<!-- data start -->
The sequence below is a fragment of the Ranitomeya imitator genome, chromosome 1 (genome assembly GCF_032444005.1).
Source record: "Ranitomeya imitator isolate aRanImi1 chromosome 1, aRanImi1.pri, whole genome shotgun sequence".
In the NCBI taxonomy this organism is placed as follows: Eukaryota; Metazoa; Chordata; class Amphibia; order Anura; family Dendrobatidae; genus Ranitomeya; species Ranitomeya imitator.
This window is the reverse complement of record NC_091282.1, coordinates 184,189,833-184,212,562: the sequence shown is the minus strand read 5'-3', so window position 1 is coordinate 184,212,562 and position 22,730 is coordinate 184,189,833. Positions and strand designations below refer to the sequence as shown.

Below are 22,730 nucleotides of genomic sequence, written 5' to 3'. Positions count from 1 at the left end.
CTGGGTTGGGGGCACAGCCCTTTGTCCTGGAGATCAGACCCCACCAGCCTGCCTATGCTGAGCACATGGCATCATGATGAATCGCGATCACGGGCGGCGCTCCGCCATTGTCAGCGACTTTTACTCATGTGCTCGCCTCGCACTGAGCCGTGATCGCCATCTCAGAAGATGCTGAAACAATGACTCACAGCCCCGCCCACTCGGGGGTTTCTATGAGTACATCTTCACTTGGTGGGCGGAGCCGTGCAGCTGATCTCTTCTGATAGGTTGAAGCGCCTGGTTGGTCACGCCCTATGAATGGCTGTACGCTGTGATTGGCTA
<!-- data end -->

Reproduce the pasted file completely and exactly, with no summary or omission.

The sequence below is a fragment of the Ranitomeya imitator genome, chromosome 1 (genome assembly GCF_032444005.1).
Source record: "Ranitomeya imitator isolate aRanImi1 chromosome 1, aRanImi1.pri, whole genome shotgun sequence".
In the NCBI taxonomy this organism is placed as follows: Eukaryota; Metazoa; Chordata; class Amphibia; order Anura; family Dendrobatidae; genus Ranitomeya; species Ranitomeya imitator.
This window is the reverse complement of record NC_091282.1, coordinates 184,189,833-184,212,562: the sequence shown is the minus strand read 5'-3', so window position 1 is coordinate 184,212,562 and position 22,730 is coordinate 184,189,833. Positions and strand designations below refer to the sequence as shown.

Below are 22,730 nucleotides of genomic sequence, written 5' to 3'. Positions count from 1 at the left end.
CTGGGTTGGGGGCACAGCCCTTTGTCCTGGAGATCAGACCCCACCAGCCTGCCTATGCTGAGCACATGGCATCATGATGAATCGCGATCACGGGCGGCGCTCCGCCATTGTCAGCGACTTTTACTCATGTGCTCGCCTCGCACTGAGCCGTGATCGCCATCTCAGAAGATGCTGAAACAATGACTCACAGCCCCGCCCACTCGGGGGTTTCTATGAGTACATCTTCACTTGGTGGGCGGAGCCGTGCAGCTGATCTCTTCTGATAGGTTGAAGCGCCTGGTTGGTCACGCCCTATGAATGGCTGTACGCTGTGATTGGCTA